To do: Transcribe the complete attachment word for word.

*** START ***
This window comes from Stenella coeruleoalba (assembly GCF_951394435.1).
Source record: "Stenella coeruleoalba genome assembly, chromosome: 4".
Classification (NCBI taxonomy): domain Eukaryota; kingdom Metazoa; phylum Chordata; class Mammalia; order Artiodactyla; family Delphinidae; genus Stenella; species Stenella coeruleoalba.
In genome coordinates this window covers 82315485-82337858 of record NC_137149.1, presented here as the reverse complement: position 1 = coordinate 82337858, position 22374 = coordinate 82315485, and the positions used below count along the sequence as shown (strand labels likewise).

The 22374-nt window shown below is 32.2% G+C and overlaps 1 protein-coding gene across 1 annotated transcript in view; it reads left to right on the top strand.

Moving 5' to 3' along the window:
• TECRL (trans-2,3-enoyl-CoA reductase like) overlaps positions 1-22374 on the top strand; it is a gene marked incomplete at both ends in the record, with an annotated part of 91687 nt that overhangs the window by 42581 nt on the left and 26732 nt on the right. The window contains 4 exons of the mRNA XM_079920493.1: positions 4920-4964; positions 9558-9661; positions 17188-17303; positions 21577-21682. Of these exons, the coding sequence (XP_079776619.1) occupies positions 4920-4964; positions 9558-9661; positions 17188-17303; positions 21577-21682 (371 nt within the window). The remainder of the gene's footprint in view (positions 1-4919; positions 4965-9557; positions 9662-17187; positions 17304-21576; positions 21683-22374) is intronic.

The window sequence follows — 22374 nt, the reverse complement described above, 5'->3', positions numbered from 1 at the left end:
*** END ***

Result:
This window comes from Stenella coeruleoalba (assembly GCF_951394435.1).
Source record: "Stenella coeruleoalba genome assembly, chromosome: 4".
Classification (NCBI taxonomy): domain Eukaryota; kingdom Metazoa; phylum Chordata; class Mammalia; order Artiodactyla; family Delphinidae; genus Stenella; species Stenella coeruleoalba.
In genome coordinates this window covers 82315485-82337858 of record NC_137149.1, presented here as the reverse complement: position 1 = coordinate 82337858, position 22374 = coordinate 82315485, and the positions used below count along the sequence as shown (strand labels likewise).

The 22374-nt window shown below is 32.2% G+C and overlaps 1 protein-coding gene across 1 annotated transcript in view; it reads left to right on the top strand.

Moving 5' to 3' along the window:
• TECRL (trans-2,3-enoyl-CoA reductase like) overlaps positions 1-22374 on the top strand; it is a gene marked incomplete at both ends in the record, with an annotated part of 91687 nt that overhangs the window by 42581 nt on the left and 26732 nt on the right. The window contains 4 exons of the mRNA XM_079920493.1: positions 4920-4964; positions 9558-9661; positions 17188-17303; positions 21577-21682. Of these exons, the coding sequence (XP_079776619.1) occupies positions 4920-4964; positions 9558-9661; positions 17188-17303; positions 21577-21682 (371 nt within the window). The remainder of the gene's footprint in view (positions 1-4919; positions 4965-9557; positions 9662-17187; positions 17304-21576; positions 21683-22374) is intronic.

The window sequence follows — 22374 nt, the reverse complement described above, 5'->3', positions numbered from 1 at the left end: